The useEffect hook in React is used for handling side effects in functional components. Side effects can include data fetching, subscriptions, manual DOM manipulations, or anything that involves interaction with the external world. The useEffect hook is designed to replace lifecycle methods like componentDidMount, componentDidUpdate, and componentWillUnmount in class components.
The useEffect hook takes two arguments: a function and an array of dependencies.
The function passed to useEffect contains the code that you want to run as a side effect.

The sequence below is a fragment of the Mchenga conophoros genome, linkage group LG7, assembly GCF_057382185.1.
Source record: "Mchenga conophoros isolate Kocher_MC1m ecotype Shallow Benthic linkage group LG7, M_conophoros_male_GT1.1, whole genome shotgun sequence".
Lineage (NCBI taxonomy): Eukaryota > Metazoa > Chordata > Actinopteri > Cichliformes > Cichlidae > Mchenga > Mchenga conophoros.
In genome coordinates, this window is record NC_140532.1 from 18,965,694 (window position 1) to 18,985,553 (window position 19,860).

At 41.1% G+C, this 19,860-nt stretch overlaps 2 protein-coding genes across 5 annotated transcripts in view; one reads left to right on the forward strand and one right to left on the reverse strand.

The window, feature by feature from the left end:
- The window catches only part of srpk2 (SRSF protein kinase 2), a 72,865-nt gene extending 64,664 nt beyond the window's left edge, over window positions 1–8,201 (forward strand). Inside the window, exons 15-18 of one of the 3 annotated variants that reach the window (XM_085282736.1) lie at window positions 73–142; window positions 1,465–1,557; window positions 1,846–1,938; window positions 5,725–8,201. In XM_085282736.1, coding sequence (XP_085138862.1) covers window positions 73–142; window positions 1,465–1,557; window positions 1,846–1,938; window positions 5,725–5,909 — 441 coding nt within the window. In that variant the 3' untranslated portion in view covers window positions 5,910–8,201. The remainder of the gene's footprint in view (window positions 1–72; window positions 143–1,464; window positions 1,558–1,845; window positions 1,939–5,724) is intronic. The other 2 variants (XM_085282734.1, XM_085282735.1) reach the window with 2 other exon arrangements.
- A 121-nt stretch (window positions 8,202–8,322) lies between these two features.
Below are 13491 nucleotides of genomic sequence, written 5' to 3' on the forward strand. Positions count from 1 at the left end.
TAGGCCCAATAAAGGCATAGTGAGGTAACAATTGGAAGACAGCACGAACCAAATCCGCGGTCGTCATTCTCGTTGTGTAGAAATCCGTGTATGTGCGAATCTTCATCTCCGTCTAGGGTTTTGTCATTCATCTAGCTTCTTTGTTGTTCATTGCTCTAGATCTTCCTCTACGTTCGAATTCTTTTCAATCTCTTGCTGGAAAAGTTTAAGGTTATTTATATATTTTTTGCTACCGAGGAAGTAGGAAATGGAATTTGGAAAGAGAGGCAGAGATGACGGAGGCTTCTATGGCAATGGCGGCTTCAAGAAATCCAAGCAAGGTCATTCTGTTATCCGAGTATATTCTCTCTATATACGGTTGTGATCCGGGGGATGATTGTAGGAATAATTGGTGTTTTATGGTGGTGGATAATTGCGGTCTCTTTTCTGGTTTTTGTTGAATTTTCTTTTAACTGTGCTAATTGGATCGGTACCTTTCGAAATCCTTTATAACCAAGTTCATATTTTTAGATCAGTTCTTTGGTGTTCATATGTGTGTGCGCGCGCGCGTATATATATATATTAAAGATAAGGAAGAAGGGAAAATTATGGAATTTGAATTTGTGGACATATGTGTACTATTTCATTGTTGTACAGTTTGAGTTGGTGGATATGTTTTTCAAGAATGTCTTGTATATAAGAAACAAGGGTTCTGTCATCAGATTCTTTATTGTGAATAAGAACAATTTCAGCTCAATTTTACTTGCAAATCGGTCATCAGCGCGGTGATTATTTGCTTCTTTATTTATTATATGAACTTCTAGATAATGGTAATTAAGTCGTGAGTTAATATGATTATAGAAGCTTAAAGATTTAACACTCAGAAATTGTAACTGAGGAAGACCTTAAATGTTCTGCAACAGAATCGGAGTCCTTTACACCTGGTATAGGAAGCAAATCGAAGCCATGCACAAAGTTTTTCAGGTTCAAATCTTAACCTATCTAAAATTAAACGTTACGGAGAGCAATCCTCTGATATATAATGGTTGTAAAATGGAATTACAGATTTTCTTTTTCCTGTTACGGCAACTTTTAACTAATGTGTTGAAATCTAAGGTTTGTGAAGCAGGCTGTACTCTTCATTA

The array of dependencies is optional. If it’s provided, the effect will only re-run if any of the dependencies change. If the array is empty (), the effect will run only once after the initial render.
Keep in mind that if you’re using state or props inside the useEffect callback, and those values might change between renders, you should include those variables in the dependencies array to ensure that the effect runs with the latest values.
Remember to handle cleanup within the cleanup function if your effect involves any asynchronous tasks, subscriptions, or other resource allocations to avoid memory leaks.